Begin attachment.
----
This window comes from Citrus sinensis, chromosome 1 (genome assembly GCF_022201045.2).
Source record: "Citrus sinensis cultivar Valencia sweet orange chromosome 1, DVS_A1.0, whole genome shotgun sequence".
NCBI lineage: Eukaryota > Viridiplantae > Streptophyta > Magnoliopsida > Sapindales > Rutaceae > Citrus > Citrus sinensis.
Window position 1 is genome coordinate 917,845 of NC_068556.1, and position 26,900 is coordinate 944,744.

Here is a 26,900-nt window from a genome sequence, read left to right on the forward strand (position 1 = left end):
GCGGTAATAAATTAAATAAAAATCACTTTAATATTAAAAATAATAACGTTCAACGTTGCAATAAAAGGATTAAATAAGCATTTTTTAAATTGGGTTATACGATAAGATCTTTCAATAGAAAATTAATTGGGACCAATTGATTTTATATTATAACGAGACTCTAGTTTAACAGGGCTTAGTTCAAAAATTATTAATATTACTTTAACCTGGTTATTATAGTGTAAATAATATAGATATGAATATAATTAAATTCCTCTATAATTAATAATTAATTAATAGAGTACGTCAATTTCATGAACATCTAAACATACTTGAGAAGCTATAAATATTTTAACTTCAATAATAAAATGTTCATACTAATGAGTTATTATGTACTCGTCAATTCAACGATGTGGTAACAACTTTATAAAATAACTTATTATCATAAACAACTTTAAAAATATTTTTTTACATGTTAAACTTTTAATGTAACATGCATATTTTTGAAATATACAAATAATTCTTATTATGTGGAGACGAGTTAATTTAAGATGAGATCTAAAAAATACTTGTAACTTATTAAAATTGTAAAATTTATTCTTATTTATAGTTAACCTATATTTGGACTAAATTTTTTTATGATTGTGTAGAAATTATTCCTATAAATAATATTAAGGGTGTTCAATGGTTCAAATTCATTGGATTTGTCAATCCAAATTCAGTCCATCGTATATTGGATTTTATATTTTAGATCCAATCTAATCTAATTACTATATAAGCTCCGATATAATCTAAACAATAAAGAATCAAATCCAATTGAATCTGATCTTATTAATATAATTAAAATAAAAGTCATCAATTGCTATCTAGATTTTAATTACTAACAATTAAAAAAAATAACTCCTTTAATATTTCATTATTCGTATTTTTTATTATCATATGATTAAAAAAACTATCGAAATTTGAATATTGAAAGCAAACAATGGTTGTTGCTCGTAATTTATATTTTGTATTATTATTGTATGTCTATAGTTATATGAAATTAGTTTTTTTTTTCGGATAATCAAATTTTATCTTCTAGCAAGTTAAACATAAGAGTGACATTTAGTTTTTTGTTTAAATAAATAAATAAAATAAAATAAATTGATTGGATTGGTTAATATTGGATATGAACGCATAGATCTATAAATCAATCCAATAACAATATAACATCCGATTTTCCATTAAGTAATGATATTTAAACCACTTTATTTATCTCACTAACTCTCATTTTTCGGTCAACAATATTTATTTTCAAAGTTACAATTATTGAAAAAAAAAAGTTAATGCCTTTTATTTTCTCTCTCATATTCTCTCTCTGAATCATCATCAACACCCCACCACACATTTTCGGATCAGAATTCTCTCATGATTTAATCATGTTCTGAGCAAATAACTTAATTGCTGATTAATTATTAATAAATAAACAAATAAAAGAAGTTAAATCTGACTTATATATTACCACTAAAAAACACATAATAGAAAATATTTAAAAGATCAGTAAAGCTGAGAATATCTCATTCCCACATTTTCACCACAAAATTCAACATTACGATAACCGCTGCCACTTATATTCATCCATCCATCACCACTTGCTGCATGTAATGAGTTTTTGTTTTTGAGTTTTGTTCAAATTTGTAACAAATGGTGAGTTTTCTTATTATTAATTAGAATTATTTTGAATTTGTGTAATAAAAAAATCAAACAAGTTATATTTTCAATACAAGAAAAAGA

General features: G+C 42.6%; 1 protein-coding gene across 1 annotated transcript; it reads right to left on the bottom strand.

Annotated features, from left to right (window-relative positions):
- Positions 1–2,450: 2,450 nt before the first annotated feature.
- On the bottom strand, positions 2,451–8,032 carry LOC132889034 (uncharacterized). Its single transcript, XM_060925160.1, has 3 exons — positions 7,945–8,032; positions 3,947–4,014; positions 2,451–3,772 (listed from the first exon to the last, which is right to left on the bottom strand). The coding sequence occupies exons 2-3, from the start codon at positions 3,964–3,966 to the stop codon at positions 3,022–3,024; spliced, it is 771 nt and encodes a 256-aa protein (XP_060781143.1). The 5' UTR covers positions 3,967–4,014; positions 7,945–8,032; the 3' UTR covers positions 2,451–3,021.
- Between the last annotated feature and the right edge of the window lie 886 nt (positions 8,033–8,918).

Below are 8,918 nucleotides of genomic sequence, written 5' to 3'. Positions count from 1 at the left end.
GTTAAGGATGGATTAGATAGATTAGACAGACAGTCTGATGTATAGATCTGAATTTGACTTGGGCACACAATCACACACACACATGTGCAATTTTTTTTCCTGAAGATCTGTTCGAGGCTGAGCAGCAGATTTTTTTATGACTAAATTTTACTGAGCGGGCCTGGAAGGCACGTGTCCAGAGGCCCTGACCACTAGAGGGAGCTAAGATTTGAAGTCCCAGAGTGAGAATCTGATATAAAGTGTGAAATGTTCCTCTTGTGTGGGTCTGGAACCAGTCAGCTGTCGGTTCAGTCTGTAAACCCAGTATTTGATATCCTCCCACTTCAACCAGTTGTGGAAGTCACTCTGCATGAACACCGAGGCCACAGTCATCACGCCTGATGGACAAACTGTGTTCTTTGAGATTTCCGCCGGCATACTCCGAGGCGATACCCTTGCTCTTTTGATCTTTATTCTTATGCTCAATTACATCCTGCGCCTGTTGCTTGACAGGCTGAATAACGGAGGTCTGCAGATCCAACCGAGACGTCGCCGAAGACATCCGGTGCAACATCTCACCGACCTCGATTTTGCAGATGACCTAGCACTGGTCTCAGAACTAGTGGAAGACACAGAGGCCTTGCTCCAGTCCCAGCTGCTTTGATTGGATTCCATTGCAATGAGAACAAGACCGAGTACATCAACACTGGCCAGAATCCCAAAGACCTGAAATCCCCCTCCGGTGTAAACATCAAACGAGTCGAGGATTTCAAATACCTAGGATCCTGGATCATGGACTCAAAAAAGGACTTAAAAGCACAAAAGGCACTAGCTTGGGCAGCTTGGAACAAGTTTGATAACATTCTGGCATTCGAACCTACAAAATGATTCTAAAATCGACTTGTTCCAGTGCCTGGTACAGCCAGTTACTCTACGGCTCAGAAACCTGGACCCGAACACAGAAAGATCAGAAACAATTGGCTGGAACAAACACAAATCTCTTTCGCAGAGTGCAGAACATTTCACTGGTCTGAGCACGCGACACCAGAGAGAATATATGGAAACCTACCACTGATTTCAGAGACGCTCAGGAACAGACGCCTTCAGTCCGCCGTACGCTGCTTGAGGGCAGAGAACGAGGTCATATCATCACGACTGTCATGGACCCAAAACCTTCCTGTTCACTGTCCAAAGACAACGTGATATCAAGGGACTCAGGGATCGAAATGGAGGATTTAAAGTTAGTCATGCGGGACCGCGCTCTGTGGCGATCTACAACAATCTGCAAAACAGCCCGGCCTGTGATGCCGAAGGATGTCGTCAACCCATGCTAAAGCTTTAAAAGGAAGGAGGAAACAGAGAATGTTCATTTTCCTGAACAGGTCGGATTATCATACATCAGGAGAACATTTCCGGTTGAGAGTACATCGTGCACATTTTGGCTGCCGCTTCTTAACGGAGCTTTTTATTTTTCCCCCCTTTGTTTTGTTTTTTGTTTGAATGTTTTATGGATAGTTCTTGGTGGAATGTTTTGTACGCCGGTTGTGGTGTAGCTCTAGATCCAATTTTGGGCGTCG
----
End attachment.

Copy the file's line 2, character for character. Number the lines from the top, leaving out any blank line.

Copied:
Source record: "Citrus sinensis cultivar Valencia sweet orange chromosome 1, DVS_A1.0, whole genome shotgun sequence".